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Hanna: Supreme Court Recap

At the start of each semester, I tell my students that the Supreme Court has enormous power, from defining our family, to how we live and learn, work and worship, whom we can love, and how we can die.

This term proves that more than any other in recent years.

And for Vermonters, this term was particularly bittersweet.

Perhaps the most important case was the one that struck down Section 3 of the Defense of Marriage Act, providing full federal benefits to same-sex couples legally married in our state. This case impacts a great many Vermonters, both in their hearts and in countless tangible ways.

Another case to rejoice was the Court’s unanimous decision to disallow companies from patenting our genes. The decision was a major blow to a company that makes a test for gene mutations linked to breast and ovarian cancer. Vermont women will now have greater access to tests to discover their potential vulnerability to those types of cancer.

And because our state has a long tradition of valuing privacy, the Court’s decision that police need a warrant before using a dog to sniff out your front porch was welcomed by many.

But there were also some cases that have caused many Vermonters great concern. The Court’s decision to require farmers to pay each time they use round-up ready soy beans meant a big win for Monsanto and a big loss for small farmers and food advocates who already feel bullied by the corporate giant.

And for those Vermonters concerned about government surveillance in light of the revelations by Edward Snowden, it is important to note that earlier this year, the Court dismissed a case brought by journalists and human rights activists challenging the government’s global wiretapping program. Because the petitioners couldn’t prove that they had actually been secretly wiretapped, they lacked standing to challenge the law, making it very hard to get these programs struck down.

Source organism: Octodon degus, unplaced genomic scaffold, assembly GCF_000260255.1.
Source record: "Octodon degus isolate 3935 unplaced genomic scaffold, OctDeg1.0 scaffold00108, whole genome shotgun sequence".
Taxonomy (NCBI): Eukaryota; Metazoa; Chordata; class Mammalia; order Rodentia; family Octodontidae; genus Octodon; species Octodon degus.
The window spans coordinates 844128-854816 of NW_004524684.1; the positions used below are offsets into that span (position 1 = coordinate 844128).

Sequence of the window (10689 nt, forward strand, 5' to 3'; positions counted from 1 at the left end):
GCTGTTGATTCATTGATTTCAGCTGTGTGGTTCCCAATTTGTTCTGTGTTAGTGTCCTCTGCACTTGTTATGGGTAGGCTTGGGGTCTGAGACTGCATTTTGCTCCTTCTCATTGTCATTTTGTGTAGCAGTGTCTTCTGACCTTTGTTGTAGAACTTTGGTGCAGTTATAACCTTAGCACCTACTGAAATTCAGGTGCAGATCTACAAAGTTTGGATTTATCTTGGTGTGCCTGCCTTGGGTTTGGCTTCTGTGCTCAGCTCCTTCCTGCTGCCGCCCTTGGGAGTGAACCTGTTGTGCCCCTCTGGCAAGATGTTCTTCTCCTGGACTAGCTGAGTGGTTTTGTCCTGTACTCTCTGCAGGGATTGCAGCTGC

Remember that the Court also dismissed California’s Proposition 8 case under the same rationale – that those challenging the law didn’t have standing because they couldn’t prove they were actually harmed either.

This of course proves the second thing I tell my students – that standing is the most important concept a lawyer must master. They used to roll their eyes because it sounds so boring. But after this term, no longer.

Finally, even though Vermont is not subject to Section 4 of the Voting Rights Act, the Court’s decision striking it down should make us anxious as to whether all Americans will be able to exercise the right to vote without obstruction from local and state governments.

What struck me most about this term is how much power we’ve vested in the Justices to solve the problems of an ever-changing world. We accept their decisions, whether we like them or not. That is the enduring power of the rule of law, for better or worse.

The late Cheryl Hanna was a professor at Vermont Law School in Royalton.
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